Despite their best intentions, the majority of community college students never realize their dream of attaining a four-year degree. A recent report by the Century Foundation found that 81 percent of students had planned to attain a four-year degree when they first entered community college. However, only 11 percent actually achieved their goal.
Community colleges are thriving. With 11 million students enrolled at over 1,100 schools, community colleges are home to 45 percent of the collegiate population in the United States. Many reasons determine why students choose a community college over a four-year school. First and foremost is the affordability factor. Students can attend a community college at a fraction of the cost of a public or private college. Additionally, 59 percent of community college students receive some type of financial assistance.
Others attend community colleges because of their proximity to students’ homes. Many community college students work either full or part time and need the convenience of a college located nearby. Forty percent of community college students are first generation students. Often overwhelmed by a large campus, this population sees the community college as an attractive option.
Given the popularity of community colleges, the question remains: Why are so many community college students not receiving a bachelor’s degree as they had originally intended? Evidence suggests that sticker price shock often prevents community college students from transferring to a four-year school. Other deterrents include the often convoluted transfer process and a traditional class schedule.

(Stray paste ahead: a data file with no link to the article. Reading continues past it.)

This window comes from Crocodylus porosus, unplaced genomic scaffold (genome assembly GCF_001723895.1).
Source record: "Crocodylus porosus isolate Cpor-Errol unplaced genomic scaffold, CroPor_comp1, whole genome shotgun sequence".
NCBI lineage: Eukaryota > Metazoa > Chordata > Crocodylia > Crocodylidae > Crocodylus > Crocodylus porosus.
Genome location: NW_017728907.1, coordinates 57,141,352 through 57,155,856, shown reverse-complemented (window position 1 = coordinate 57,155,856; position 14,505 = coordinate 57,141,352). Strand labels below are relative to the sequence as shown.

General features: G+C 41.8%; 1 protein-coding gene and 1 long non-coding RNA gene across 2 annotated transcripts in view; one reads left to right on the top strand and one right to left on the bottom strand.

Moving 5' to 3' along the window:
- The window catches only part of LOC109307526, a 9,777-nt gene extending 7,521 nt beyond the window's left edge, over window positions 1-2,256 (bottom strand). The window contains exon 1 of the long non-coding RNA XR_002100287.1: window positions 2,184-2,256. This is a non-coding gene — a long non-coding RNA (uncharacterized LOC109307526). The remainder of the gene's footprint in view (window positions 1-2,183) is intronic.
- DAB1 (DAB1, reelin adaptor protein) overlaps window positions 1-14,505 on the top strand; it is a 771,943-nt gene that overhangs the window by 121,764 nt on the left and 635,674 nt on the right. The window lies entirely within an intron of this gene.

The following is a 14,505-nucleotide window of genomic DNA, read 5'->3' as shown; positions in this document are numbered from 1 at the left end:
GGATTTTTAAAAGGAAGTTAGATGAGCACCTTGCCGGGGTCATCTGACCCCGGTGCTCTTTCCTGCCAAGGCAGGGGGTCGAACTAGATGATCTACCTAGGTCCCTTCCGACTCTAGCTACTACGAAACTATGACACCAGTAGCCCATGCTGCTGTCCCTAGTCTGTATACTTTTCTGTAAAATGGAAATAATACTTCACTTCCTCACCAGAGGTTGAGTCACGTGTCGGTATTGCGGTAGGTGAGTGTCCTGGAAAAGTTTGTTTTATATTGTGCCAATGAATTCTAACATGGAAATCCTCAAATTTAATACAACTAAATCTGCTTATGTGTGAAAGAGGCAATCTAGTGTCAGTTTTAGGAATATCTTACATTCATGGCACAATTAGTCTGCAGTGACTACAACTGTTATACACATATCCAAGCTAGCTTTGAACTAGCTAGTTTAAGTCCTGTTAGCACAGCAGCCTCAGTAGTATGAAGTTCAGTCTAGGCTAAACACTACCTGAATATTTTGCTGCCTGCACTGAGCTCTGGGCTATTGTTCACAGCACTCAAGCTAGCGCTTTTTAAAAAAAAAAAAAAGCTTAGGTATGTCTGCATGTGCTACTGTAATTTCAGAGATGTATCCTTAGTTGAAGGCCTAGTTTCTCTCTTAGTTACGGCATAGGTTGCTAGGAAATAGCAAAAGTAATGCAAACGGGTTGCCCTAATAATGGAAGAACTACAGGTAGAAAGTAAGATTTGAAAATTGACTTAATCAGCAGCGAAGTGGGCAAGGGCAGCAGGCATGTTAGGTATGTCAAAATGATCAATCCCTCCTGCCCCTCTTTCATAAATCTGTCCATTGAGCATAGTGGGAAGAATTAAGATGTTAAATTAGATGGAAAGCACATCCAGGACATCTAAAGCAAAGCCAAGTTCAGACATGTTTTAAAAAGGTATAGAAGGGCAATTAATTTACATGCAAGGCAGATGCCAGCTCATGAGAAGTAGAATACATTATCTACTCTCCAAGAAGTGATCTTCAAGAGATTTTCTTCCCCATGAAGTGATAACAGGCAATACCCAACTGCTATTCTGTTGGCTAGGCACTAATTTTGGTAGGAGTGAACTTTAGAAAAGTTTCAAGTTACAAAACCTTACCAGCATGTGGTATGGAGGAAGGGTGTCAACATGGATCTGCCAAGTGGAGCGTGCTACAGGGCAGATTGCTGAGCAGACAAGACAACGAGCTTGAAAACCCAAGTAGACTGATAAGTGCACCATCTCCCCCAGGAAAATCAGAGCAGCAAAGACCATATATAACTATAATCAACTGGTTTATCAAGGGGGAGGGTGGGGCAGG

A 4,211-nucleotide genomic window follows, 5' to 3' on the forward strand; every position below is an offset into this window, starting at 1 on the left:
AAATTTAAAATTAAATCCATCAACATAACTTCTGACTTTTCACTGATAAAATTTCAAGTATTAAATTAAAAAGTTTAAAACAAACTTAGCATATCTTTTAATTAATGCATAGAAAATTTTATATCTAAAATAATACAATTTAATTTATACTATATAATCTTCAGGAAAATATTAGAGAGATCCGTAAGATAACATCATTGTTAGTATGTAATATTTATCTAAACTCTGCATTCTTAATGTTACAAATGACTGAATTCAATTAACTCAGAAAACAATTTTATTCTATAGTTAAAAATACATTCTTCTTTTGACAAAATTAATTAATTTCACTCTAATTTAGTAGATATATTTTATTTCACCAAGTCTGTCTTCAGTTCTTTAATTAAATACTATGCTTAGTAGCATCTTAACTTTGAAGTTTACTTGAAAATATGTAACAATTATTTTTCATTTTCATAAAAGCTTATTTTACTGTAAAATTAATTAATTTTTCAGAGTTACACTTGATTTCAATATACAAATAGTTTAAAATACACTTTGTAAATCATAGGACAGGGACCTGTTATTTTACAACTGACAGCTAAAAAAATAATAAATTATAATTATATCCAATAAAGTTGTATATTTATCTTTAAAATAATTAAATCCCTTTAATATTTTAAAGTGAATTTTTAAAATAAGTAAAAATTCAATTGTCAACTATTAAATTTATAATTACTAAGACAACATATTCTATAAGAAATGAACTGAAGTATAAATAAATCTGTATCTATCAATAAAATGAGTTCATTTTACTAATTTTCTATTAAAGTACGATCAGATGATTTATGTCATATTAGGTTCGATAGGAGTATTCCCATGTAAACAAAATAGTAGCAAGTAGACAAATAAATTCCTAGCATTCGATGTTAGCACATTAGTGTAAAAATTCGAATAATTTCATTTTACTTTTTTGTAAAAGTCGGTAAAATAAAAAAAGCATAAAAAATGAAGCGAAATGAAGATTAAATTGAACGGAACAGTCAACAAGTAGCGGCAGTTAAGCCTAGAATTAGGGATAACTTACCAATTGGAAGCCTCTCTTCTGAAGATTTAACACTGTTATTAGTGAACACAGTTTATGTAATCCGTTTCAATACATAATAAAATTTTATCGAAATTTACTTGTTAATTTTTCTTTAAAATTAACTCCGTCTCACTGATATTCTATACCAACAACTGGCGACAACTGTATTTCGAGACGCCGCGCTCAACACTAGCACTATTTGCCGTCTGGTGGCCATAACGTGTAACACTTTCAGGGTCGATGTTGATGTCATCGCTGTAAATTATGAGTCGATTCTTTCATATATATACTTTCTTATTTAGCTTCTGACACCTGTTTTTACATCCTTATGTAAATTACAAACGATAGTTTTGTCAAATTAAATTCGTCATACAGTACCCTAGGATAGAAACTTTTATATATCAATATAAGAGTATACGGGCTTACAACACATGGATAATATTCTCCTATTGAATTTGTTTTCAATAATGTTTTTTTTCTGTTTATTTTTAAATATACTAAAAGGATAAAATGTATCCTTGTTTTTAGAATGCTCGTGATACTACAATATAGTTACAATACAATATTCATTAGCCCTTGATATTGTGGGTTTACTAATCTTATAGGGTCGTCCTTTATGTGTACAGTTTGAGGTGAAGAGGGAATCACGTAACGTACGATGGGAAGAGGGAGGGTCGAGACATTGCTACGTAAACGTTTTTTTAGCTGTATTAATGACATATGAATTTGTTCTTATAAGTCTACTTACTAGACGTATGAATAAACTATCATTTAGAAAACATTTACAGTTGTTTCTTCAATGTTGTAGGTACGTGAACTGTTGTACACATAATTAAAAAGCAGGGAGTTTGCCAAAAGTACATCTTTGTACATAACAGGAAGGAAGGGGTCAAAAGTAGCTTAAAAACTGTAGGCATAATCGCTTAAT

At Elms College we addressed these challenges by creating an accelerated 20-month bachelor’s degree completion program with an affordable price structure and easy transfer process for individuals with associate degrees.
Held on the campuses of local community colleges, the program enables students to earn a bachelor’s degree from a private institution at a location both convenient and familiar to them. By completing coursework in 10 eight-week sessions over a 20-month period, students can save thousands of dollars. Finishing a bachelor’s degree in this off-campus program makes a private four-year college education both affordable and achievable for many students.
By partnering with these community colleges, Elms College has created a convenient and affordable weekend program that offers students many degree options. Classes run for four hours on Friday evening and a flexible four hours on Saturday. Those who complete the program are awarded an Elms College Bachelor of Arts or Bachelor of Science degree.
With so much at stake -- not the least of which is the country’s ability to compete with a highly skilled global workforce -- it’s imperative that qualified individuals who want to earn a four-year degree be given every opportunity to do so. Anything less puts us all at risk.
Sister Mary Reap, IHM, has served as president of Elms College since 2009. During her tenure she has overseen the completion of the new Center for Natural and Health Sciences and was instrumental in developing the community college transfer program. In addition, she currently is on the board of the Association of Catholic Colleges and Universities.
For more information on the school’s Berkshire programs, visit www.elms.edu/academics/degree-completion/off-campus/elms-in-the-berkshires/index.